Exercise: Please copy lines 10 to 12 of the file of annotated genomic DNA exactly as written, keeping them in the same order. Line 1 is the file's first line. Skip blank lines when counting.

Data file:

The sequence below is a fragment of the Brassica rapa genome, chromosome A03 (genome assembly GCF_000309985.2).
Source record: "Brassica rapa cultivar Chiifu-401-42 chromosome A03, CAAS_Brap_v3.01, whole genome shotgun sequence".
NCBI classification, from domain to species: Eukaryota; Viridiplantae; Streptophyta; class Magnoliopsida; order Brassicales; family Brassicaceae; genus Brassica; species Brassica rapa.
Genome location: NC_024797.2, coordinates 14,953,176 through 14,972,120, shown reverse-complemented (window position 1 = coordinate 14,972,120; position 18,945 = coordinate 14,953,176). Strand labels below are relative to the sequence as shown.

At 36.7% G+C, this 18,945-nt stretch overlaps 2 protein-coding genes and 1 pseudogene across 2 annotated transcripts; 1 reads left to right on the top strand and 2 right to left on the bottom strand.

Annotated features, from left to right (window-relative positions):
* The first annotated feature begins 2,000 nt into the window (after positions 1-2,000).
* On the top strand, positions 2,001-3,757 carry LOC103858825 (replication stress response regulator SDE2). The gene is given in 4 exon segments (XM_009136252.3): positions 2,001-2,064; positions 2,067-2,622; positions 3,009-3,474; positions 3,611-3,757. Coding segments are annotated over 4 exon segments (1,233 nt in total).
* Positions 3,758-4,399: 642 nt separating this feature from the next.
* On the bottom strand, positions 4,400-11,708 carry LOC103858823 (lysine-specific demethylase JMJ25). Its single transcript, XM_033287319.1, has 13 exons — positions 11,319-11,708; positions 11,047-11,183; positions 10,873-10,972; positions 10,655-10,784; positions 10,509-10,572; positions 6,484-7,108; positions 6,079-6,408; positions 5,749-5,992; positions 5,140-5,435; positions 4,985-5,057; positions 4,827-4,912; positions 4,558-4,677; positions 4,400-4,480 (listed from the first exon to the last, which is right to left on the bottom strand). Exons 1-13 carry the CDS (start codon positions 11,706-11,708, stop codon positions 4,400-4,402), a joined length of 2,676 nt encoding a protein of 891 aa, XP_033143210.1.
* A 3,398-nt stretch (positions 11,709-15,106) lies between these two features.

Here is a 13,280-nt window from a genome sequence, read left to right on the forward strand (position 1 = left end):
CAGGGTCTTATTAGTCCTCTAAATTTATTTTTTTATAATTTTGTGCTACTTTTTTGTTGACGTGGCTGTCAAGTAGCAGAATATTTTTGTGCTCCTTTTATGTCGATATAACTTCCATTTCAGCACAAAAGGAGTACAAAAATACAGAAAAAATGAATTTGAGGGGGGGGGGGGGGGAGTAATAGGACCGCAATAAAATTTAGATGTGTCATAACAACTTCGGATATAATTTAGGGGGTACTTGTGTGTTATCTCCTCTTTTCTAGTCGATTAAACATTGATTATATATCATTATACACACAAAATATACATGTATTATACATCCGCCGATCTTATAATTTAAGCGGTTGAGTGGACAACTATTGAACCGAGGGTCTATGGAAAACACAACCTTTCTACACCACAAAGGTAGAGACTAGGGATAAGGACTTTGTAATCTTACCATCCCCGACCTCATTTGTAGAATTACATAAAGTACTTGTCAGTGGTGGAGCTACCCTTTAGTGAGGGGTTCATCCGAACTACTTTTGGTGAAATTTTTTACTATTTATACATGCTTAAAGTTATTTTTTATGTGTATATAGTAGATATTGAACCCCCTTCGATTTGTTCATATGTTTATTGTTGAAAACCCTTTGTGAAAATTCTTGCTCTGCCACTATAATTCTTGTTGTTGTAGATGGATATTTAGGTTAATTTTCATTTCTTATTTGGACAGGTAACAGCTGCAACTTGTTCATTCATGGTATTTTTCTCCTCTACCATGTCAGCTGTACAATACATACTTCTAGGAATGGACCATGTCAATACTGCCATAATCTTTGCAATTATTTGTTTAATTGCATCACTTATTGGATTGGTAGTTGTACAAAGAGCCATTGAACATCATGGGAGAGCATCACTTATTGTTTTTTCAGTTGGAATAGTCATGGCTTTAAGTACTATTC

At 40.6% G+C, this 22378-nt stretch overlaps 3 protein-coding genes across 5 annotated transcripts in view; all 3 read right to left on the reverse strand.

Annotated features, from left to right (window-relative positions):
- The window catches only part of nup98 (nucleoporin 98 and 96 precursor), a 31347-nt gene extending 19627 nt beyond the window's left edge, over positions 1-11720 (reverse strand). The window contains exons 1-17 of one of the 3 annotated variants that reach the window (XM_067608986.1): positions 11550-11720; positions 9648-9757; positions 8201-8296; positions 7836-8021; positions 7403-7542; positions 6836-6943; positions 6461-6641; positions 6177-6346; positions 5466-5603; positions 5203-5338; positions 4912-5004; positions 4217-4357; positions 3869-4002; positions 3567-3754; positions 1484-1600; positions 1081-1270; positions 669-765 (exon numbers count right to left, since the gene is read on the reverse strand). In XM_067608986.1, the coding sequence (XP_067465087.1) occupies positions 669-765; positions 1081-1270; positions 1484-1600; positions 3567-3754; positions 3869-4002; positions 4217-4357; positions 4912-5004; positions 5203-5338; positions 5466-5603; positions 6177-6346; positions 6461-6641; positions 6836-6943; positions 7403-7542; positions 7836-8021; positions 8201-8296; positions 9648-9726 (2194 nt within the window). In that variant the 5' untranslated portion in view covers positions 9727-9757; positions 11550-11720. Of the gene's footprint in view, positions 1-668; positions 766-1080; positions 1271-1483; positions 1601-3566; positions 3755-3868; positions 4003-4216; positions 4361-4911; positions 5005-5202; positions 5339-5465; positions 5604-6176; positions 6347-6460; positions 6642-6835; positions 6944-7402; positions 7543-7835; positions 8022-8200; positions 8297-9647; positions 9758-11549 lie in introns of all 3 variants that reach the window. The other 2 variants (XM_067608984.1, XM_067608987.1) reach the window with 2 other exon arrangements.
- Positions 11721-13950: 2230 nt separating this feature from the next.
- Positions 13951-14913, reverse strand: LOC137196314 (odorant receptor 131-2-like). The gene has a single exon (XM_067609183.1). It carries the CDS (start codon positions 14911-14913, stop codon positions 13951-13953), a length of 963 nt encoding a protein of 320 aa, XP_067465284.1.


* On the bottom strand, positions 4,400-11,708 carry LOC103858823 (lysine-specific demethylase JMJ25). Its single transcript, XM_033287319.1, has 13 exons — positions 11,319-11,708; positions 11,047-11,183; positions 10,873-10,972; positions 10,655-10,784; positions 10,509-10,572; positions 6,484-7,108; positions 6,079-6,408; positions 5,749-5,992; positions 5,140-5,435; positions 4,985-5,057; positions 4,827-4,912; positions 4,558-4,677; positions 4,400-4,480 (listed from the first exon to the last, which is right to left on the bottom strand). Exons 1-13 carry the CDS (start codon positions 11,706-11,708, stop codon positions 4,400-4,402), a joined length of 2,676 nt encoding a protein of 891 aa, XP_033143210.1.
* A 3,398-nt stretch (positions 11,709-15,106) lies between these two features.

Here is a 13,280-nt window from a genome sequence, read left to right on the forward strand (position 1 = left end):